Hansa-Brandenburg handled primary production of the C.I (84 produced under HB) while additional license-production was undertaken by both Phonix (Phonix Flugzeugwerke) and Ufag (Ungarische Flugzeugfabrik) in a variety of series batches that differed mainly in engine type and engine horsepower output. Phonix C.Is were produced in five major series and fitted Austro-Daimler and Hieros engines varying from 160 to 230 horsepower. Likewise, Ufag produced the C.I in six series batches using Austro-Daimler, Hieros, Mercedes and Benz engines ranging from 160 to 230 horsepower. Some 1,318 total C.Is were eventually produced.

The C.I saw action with the Austro-Hungarian Imperial and Royal Aviation Troops and proved a stable mount leading up to a lengthy career, quite the accomplishment for any aircraft featured in World War 1. Like other aircraft designs of the war, the C.I was progressively improved and had her career extended as a frontline implement by the arrival of newer engines wielding evermore power.

Along with the Austro-Hungarian Empire, Poland and Czechoslovakia also utilized the C.I, though this occurred in the post-war years to follow. Aero undertook production of the C.I in the ensuing inter-war years for Czechoslovakia under three major designations as the A-14, A-15 and the A-26 fitting a BMW IIIa powerplant of 185 horsepower produced under-license by Walter Aircraft Engines. Walter was a firm formed in 1911, beginning industrial production on motorcycles and (later) cars.

The Hansa-Brandenburg C.I may also be known as the Type LDD in some publications.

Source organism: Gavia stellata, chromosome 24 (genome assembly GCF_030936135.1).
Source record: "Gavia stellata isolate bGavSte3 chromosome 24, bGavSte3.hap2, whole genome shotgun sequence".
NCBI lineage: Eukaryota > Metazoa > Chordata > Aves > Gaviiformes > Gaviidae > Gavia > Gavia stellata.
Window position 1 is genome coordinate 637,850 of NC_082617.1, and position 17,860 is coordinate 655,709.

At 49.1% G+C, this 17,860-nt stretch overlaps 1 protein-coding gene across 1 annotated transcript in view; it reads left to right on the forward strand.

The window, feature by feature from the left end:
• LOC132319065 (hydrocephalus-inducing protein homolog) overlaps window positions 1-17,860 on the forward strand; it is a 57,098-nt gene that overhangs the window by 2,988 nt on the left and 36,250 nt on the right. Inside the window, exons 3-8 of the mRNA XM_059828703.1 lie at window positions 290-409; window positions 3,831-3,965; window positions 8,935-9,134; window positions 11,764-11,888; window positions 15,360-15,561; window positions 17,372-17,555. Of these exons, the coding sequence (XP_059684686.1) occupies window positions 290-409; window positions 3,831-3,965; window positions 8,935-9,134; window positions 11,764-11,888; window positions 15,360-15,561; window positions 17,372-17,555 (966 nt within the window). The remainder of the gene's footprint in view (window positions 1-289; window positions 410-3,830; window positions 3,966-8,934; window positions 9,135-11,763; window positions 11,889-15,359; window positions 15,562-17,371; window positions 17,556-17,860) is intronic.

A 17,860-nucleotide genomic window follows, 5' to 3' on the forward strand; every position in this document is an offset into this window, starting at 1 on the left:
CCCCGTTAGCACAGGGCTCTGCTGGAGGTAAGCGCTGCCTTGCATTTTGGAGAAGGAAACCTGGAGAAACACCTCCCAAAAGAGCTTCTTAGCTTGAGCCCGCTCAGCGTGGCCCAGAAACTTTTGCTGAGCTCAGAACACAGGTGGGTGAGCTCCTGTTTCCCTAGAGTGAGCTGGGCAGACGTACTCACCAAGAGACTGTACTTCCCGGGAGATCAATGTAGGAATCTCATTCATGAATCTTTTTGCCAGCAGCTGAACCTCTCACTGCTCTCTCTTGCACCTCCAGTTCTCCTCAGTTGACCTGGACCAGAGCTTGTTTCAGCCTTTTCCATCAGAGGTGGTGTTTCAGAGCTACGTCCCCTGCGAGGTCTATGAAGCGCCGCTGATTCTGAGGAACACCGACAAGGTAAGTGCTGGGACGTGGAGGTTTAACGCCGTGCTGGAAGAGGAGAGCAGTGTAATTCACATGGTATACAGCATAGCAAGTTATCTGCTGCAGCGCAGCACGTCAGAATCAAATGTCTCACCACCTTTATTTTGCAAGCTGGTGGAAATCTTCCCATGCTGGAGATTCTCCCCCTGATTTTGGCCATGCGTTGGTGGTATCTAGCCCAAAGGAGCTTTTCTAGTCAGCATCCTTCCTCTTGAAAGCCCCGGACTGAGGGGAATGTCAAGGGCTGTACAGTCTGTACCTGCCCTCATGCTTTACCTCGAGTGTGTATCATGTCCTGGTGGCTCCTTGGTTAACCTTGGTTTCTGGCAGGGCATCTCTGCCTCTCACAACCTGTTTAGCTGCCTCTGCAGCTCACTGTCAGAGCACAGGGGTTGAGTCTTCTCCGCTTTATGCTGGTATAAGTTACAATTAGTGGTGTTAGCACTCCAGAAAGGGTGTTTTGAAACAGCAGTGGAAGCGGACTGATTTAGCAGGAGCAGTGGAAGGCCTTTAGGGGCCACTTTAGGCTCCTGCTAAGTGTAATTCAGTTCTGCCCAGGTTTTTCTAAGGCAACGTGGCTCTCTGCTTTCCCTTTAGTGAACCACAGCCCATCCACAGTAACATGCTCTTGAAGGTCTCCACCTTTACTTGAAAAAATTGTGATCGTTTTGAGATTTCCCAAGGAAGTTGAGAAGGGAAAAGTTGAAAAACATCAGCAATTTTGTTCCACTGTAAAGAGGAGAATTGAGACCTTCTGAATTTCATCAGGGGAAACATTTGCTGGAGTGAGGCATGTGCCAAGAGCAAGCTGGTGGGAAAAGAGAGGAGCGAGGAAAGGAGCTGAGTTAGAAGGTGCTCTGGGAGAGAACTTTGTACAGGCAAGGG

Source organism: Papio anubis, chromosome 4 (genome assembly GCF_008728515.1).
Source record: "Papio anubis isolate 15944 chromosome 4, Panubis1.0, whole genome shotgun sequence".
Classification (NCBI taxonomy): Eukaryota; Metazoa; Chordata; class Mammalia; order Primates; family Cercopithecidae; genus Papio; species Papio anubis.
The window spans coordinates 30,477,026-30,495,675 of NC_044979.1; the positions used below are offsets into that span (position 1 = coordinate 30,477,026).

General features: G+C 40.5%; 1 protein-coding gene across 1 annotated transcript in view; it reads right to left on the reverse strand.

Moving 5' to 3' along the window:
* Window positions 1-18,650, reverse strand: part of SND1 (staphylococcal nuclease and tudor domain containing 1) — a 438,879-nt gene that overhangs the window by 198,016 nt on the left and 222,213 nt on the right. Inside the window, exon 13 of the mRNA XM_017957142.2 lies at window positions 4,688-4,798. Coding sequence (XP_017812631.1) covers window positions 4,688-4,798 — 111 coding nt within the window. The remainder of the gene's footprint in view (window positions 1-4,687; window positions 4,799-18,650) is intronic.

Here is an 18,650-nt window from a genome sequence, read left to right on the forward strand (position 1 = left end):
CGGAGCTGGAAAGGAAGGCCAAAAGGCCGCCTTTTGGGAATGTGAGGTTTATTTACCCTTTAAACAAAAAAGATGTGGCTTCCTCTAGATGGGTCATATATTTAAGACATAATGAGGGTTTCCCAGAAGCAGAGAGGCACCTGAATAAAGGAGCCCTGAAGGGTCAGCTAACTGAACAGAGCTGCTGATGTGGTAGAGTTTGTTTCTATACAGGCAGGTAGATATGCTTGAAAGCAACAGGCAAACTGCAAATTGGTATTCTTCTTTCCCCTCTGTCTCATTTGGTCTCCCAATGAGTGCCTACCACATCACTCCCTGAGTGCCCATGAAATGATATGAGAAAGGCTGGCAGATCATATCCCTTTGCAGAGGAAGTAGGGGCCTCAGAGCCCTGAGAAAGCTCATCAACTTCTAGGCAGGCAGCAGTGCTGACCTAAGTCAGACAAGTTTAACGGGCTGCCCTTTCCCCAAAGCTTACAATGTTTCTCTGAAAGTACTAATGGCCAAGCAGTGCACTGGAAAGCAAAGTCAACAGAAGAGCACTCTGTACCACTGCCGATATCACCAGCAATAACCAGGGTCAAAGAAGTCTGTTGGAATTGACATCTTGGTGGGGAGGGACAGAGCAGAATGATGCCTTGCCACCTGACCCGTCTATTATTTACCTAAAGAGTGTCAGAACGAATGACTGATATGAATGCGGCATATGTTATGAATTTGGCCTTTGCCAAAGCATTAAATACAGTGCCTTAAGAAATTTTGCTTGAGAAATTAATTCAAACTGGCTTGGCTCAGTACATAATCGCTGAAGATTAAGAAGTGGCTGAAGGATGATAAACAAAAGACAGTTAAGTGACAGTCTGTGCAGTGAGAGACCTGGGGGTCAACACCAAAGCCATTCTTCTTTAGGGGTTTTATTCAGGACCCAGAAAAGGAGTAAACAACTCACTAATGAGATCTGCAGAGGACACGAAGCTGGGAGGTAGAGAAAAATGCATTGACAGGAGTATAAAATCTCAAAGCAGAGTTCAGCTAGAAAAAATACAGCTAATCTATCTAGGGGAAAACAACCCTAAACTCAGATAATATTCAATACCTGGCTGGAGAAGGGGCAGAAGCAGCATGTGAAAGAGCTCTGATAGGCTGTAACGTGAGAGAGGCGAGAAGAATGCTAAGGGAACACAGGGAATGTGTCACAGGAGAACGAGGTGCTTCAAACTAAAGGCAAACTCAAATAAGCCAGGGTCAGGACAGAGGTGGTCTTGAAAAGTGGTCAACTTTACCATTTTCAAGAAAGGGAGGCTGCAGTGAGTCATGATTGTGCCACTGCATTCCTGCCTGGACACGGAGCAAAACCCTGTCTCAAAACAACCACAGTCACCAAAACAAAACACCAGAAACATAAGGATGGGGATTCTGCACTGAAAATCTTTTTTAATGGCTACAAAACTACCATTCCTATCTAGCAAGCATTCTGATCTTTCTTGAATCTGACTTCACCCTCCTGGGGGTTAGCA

MEDIA









Our Data Modules allow for quick visual reference when comparing a single entry against contemporary designs. Areas covered include general ratings, speed assessments, and relative ranges based on distances between major cities.

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Relative Maximum Speed Rating
Hi: 100mph
Lo: 50mph
    This entry's maximum listed speed (87mph).

    Graph average of 75 miles-per-hour.
City-to-City Ranges
NYC
 
  LDN
LDN
 
  PAR
PAR
 
  BER
BER
 
  MSK
MSK
 
  TKY
TKY
 
  SYD
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  LAX
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  NYC
Graph showcases the Hansa-Brandenburg C.I's operational range (on internal fuel) when compared to distances between major cities.
Aviation Era
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Pie graph section
Pie graph section
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Useful in showcasing the era cross-over of particular aircraft/aerospace designs.
Unit Production Comparison
Comm. Market HI*: 44,000 units
Military Market HI**: 36,183 units
1318
1318

  * Commercial Market High belongs to Cessna 172.

  ** Military Market High belongs to Ilyushin Il-2.


Altitude Visualization
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Supported Roles
A2A
Interception
UAV
Ground Attack
CAS
Training
ASW
Anti-Ship
AEW
MEDEVAC
EW
Maritime/Navy
SAR
Aerial Tanker
Utility/Transport
VIP
Passenger
Business
Recon
SPECOPS
X-Plane/Development
A2A=Air-to-Air; UAV=Unmanned; CAS=Close Support; ASW=Anti-Submarine; AEW=Airborne Early Warning; MEDEVAC=Medical Evac; EW=Electronic Warfare; SAR=Search-Rescue